When you’re ready to sell a piece of jewelry, you’re going to try to get the best price for it—and that’s going to take a little bit of preparation. The price of pre-owned jewelry can fluctuate between extremes on the market based on a variety of different factors. In light of that, we have put together this guide to helping you boost your jewelry resale value.
1. Clean and repair your jewelry before you put it on the market.
Naturally, you want your piece to be appraised at its best possible condition. As such, we recommend you make the effort to clean your jewelry and make as many repairs to the piece as you can without changing the integrity of its original structure. For example, a necklace with a broken clasp will probably fetch less than one with a functioning one, unless it is valuable on its own, like a Tiffany & Co. clasp would be.
Cleaning your piece shouldn’t be a particularly laborious task, but there are very specific methods to follow that come with caring for different types of metals and gemstones. In general, you should wipe down your piece regularly with a polishing cloth to keep build-up from forming. Don’t use paper towels or other paper materials because the fibers can scratch the jewelry. Store the piece in a fabric-lined jewelry box with anti-tarnish strips as to keep it from tarnishing.
Cleaning metal jewelry
If the piece needs more substantial cleaning, make sure you only use the least abrasive cleaners available. Metal jewelry can be submerged in a bowl of water with two drops of mild dish soap diluted into it. Make sure that you rinse it in warm water and dry it off with a polishing cloth. For more comprehensive guides to cleaning metal-specific jewelry, you can go through our literature on cleaning tarnished gold and silver jewelry, white gold, and mixed-metal jewelry.
Cleaning jewelry set with gemstones
If a piece has a precious stone in it, however, the rules do change. While diamonds are very hard and can withstand treatment with a cleaner and a soft bristle toothbrush, precious stones like pearls are too soft for that. Never use cleaners or submerge a piece of pearl jewelry in water without consulting a jeweler first, as you can literally dissolve a pearl completely by using the wrong cleaner. Stick to a soft cloth to clean pearls instead, or bring it to a jeweler for professional cleaning.
If you prefer to care for pearl jewelry yourself, we have a guide to help you do so here. However, we do recommend taking your pieces to a jeweler for professional cleaning, no matter what material the piece is made of. A professional will be able to assure that your jewelry remains undamaged while still treating the piece to a deep and thorough cleaning.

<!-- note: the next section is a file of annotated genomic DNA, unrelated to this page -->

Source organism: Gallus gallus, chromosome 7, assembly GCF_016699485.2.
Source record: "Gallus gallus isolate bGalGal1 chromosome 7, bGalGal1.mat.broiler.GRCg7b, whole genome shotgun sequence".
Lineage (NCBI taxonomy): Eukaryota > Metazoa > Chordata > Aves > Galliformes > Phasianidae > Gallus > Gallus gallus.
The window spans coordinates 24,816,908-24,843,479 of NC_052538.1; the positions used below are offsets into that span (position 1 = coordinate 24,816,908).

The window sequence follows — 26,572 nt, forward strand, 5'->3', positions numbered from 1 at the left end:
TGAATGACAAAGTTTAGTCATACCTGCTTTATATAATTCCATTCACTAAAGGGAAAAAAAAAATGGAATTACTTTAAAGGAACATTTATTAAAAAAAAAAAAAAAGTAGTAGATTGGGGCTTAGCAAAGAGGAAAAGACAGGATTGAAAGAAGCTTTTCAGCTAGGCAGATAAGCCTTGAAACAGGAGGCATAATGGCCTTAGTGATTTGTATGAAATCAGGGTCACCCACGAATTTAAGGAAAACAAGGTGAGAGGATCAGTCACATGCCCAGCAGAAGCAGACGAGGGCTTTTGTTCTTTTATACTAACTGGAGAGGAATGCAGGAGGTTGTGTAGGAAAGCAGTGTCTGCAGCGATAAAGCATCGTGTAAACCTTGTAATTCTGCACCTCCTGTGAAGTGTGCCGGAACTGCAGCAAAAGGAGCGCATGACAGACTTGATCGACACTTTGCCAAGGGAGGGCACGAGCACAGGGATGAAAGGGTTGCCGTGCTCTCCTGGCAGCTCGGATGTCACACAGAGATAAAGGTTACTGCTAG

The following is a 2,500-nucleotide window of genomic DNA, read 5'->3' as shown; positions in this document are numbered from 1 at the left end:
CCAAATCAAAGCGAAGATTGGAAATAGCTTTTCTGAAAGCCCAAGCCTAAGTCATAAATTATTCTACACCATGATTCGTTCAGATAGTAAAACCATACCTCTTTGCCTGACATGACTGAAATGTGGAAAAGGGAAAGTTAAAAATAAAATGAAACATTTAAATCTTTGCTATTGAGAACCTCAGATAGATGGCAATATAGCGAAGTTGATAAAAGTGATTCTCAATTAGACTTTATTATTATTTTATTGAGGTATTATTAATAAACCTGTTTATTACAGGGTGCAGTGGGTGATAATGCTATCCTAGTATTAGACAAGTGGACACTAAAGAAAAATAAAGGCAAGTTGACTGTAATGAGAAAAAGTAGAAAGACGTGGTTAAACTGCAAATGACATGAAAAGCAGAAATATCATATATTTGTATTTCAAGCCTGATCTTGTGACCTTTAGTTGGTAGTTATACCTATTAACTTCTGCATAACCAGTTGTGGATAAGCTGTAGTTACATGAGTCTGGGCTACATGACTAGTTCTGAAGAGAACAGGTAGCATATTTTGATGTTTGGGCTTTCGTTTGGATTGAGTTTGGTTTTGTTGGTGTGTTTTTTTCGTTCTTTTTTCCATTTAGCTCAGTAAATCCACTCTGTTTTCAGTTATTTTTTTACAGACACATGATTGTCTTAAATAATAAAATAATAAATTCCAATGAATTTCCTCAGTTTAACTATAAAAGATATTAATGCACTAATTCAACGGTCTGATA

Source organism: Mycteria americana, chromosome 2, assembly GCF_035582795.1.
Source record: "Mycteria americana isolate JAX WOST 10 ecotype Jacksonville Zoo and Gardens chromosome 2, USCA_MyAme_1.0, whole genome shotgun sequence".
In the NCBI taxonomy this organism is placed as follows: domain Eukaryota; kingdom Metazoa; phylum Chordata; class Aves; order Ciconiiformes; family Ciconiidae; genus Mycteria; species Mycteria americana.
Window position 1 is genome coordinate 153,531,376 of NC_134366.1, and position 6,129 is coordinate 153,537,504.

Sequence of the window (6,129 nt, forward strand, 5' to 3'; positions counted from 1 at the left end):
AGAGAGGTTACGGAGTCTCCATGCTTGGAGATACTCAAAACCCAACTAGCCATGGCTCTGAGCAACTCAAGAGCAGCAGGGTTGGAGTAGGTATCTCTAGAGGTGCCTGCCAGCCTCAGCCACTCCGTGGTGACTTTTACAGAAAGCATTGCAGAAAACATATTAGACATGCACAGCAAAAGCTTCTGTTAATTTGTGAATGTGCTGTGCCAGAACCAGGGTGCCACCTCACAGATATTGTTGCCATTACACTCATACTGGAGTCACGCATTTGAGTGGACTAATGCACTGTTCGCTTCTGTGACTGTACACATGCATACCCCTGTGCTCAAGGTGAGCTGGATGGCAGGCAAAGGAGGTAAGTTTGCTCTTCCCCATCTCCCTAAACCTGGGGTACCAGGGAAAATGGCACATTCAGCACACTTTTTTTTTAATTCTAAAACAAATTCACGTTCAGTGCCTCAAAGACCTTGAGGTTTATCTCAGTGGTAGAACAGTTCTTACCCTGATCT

2. Do your research.
Doing a little homework on the piece you’re trying to sell could definitely pay off. As each genuine piece of designer or branded jewelry comes with a serial number, you should be able to look up that specific model to find out more about it from the manufacturer. The more information you have about your item, the better.
In addition to looking it up for specifics, you could also see how similar pieces are selling on the market. Google has a Shopping tab you can use for exactly this purpose, which would help come up with a ballpark price to aim for when selling your item.
Researching a potential buyer is also very important to the process; you need to make sure that the person or the institution you’re selling your item to is reputable so they don’t just run off without a trace with your precious piece of jewelry. When selling to a jeweler or a pawnshop, look them up (preferably through the Better Business Bureau) and read through customer reviews. This goes double for online retailers: it is far too easy for people to steal your product or your information through faulty websites and fake addresses, so make sure your online buyer is a reputable one.
3. Decide on the medium you want to sell through.
Different kinds of buyers will yield different cash values for your item. Because of varying overhead fees, time constraints, and other factors, a piece could be worth one amount at a pawnshop and significantly more at auction or at a jeweler. As such, choose your potential buyer carefully and factor in things like the ideal time frame in which you want to sell your item.
Go to a Jeweler or a Pawn Shop
If you choose to sell your item to a jeweler or a pawn shop, expect to be paid less than the amount you bought it for. You probably won’t fetch the amount the item was appraised for, either: appraisals are usually done for insurance purposes, so the result will likely be inflated.